So, that’s the engineering. Complex it may be, ambitious perhaps, but it’s all standard stuff. On the other hand, the scheme’s contractual arrangements are far from standard.

Network Rail, under the leadership of Sir David Higgins, has realised that a new approach is needed to meet the challenges of delivering multi-disciplinary programmes. There has to be a radically different employer/ contractor relationship. But whilst alliances have been used before in the rail industry, Staffordshire Alliance follows the Australian ‘Pure Alliance’ model, based around a single, truly collaborative contract.

So who’s involved? Staffordshire Alliance comprises Network Rail, Atkins, Laing O’Rouke and VolkerRail, working towards a set of common values and behaviours with risks/rewards shared equally and decisions made on a win/win, lose/lose and best for project basis.

The Alliance itself is a completely integrated team. This naturally leads to a different team dynamic, with an environment that encourages innovation, uses best practice throughout and enables a completely joined-up solution. It draws from all the Alliance members’ skills and experience. At the coal face level, the Alliance has but one bank account, one insurance company and one legal brief.

So, looking again at the engineering and track layouts for Stafford and Norton Bridge, it’s noticeable that, apart from the obvious changes, there is a level of redundancy built in to give operational flexibility in case of failures. This, too, is something new and augers well for the train service reliability of the future.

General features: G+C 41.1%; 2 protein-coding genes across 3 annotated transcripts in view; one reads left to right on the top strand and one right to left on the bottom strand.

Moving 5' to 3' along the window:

The Staffordshire Alliance is breaking new ground in more ways than one.

Grahame Taylor
Grahame Taylorhttp://therailengineer.com

Structures, railway systems, railway construction, digital data

Grahame Taylor started his railway career as a sandwich course student with British Railways in October 1965, during which he had very wide experience of all aspects of railway civil engineering.

By privatisation, he was in charge of all structural and track maintenance for the Regional Railways’ business in the North West of England.

In 1996, he became an independent consultant, setting up his own company that specialised in the capturing of railway permanent way engineering knowledge using the then-new digital media. As a skilled computer programmer he has developed railway control systems and continues to exploit his detailed knowledge of all railway engineering and operations.

He started to write for Rail Engineer in 2006, and became editor two years later. During this time, he has written over 250 wide-ranging articles and editorials, all the while encouraging the magazine’s more readable style of engineering reporting.

Previous article
Next article


Please enter your comment!
Please enter your name here

This site uses Akismet to reduce spam. Learn how your comment data is processed.